“No Title (on purpose),” by Matt Kolbet

Dec 20th, 2016 | By | Category: Poetry

As Charles jumped from atop the building,
he yelled like a native (which is to say he
made a noise as often depicted in the
media of Western countries (clearly
an artificial division, unfairly favoring

one side with false criteria of culture)
though natives surely had their own
reasons to yell, just not—perhaps—
jumping from buildings

Suicide was a luxury (having failed
to give a trigger warning, let me
say that this poem may not be a
safe space
), for he did not worry
over invasions or bombs except
those in his own body.

Charles’ cancer (no heads up, sorry!)
had made life unrecognizable, so
death of his own choosing seemed
the only option (this character’s
lack of belief in miracles in no way
indicts those who have faith and is
not meant to be taken as a suggestion
for anyone
(though of course you as
an individual have the right to make
your own choice
(with the necessary
addendum that one’s choice may
affect others’ perception, particularly
in terms of value

And as the air rushed about him,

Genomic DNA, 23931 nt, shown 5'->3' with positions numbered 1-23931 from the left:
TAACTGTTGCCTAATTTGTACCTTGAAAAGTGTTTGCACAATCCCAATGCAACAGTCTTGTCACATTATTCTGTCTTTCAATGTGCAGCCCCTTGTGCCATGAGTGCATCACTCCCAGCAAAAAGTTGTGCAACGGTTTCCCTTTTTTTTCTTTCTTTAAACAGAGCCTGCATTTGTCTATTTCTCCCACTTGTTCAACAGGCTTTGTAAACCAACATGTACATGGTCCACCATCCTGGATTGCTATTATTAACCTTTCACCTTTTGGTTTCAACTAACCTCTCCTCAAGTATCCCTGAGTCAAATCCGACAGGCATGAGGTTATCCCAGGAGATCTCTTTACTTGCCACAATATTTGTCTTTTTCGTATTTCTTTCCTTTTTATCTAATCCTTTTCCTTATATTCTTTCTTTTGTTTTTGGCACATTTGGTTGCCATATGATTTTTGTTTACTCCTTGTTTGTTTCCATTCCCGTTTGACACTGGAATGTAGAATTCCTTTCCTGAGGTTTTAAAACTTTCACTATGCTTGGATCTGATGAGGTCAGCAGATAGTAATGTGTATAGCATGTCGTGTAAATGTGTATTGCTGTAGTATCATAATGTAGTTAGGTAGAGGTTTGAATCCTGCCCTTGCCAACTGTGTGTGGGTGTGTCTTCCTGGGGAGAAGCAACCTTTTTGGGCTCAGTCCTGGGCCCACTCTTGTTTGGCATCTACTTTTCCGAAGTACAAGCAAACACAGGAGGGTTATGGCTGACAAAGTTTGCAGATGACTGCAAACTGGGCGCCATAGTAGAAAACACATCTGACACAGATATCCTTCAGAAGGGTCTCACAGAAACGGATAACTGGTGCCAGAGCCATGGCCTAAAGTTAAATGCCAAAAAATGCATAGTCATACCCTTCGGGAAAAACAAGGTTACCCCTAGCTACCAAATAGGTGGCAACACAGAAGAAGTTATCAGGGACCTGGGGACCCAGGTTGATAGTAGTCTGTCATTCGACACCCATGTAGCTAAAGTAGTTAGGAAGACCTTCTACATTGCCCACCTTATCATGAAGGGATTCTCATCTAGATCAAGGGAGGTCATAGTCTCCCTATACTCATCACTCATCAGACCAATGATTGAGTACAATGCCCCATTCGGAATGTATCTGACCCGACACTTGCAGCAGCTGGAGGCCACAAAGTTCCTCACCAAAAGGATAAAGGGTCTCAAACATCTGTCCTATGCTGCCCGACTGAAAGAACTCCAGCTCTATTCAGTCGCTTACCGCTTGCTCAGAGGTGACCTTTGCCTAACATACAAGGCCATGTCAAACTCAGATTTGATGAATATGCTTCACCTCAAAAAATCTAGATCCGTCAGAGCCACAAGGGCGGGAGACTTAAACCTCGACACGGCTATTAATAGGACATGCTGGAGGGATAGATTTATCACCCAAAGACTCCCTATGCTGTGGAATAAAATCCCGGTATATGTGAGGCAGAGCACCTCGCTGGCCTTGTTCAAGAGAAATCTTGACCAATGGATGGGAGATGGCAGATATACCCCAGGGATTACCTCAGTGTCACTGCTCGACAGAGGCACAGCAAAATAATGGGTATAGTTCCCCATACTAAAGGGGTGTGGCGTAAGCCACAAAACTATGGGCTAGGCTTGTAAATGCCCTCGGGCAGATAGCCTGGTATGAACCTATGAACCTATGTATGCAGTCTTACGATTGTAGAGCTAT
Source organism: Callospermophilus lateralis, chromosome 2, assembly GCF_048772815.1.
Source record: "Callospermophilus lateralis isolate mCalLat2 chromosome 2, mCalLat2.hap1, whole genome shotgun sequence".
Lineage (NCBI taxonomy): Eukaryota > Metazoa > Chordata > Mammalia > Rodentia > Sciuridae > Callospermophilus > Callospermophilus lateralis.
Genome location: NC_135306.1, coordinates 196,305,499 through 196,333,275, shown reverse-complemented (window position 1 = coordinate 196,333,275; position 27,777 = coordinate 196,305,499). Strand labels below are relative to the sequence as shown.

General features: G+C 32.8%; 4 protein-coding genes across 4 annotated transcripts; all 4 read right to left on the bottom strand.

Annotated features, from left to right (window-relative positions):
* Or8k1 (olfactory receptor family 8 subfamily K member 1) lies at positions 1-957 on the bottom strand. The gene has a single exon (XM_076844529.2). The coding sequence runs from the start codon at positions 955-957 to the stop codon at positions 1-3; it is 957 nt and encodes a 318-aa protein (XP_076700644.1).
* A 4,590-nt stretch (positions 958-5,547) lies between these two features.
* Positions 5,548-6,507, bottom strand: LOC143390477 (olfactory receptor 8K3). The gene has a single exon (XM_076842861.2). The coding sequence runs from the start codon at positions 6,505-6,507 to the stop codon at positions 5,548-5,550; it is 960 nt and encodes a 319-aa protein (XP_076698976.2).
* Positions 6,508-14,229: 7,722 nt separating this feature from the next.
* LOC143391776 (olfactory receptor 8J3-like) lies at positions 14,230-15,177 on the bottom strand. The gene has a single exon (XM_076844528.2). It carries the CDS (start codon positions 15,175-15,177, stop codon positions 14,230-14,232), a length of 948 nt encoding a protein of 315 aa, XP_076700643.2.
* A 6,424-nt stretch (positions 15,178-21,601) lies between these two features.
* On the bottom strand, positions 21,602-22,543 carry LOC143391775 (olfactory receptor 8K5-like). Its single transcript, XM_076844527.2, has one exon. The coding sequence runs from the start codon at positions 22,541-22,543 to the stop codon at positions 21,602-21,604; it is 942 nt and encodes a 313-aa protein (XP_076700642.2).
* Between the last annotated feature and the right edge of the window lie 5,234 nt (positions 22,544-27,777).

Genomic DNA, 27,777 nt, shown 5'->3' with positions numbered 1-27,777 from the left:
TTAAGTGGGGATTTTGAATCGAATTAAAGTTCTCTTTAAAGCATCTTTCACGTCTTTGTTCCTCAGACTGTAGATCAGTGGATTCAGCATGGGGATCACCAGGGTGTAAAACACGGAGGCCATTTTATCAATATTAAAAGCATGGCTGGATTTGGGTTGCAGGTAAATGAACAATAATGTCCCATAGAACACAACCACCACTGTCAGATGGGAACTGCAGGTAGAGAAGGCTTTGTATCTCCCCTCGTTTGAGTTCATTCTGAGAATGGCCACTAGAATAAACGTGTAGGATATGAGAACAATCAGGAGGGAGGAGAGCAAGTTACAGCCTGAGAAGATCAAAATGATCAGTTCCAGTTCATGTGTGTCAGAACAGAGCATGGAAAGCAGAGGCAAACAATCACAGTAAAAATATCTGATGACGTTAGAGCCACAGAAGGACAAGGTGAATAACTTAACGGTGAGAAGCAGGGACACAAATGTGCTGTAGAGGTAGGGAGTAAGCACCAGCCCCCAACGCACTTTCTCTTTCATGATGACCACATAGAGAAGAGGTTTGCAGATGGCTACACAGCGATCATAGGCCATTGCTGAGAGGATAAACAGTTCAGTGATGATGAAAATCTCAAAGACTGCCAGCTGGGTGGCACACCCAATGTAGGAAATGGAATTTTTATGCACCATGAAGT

the question that had always plagued
him—when it would end—was
answered (in one sense maybe, though
not a teleological one, for Charles
could still be a case study for students
of psychology and biology, as well
as seeming an advocate for our
ecology (recycling, lowering the
burden of overpopulation) not to
mention what might possibly happen
to his potential soul
) leaving witnesses
to wonder why (without creating an
obligation, for of course life is busy,

(and it would be egotistical to expect
earth-shattering change in such an
)) for even Charles understood
before he leapt how adjectives had
been flattened by internet gossip
sites, knew he could not melt hearts,
but at least someone would be forced
(unless able to escape conformist
) to describe his transformation
as jaw-dropping. He’d let people record
his act as bystanders without facing moral
quandary, died thinking that art may not
always be beautiful (beholders’ eyes) but
it’s forever temporary.


Matt Kolbet teaches and writes in Oregon. His most recent novel is Lunar Year.


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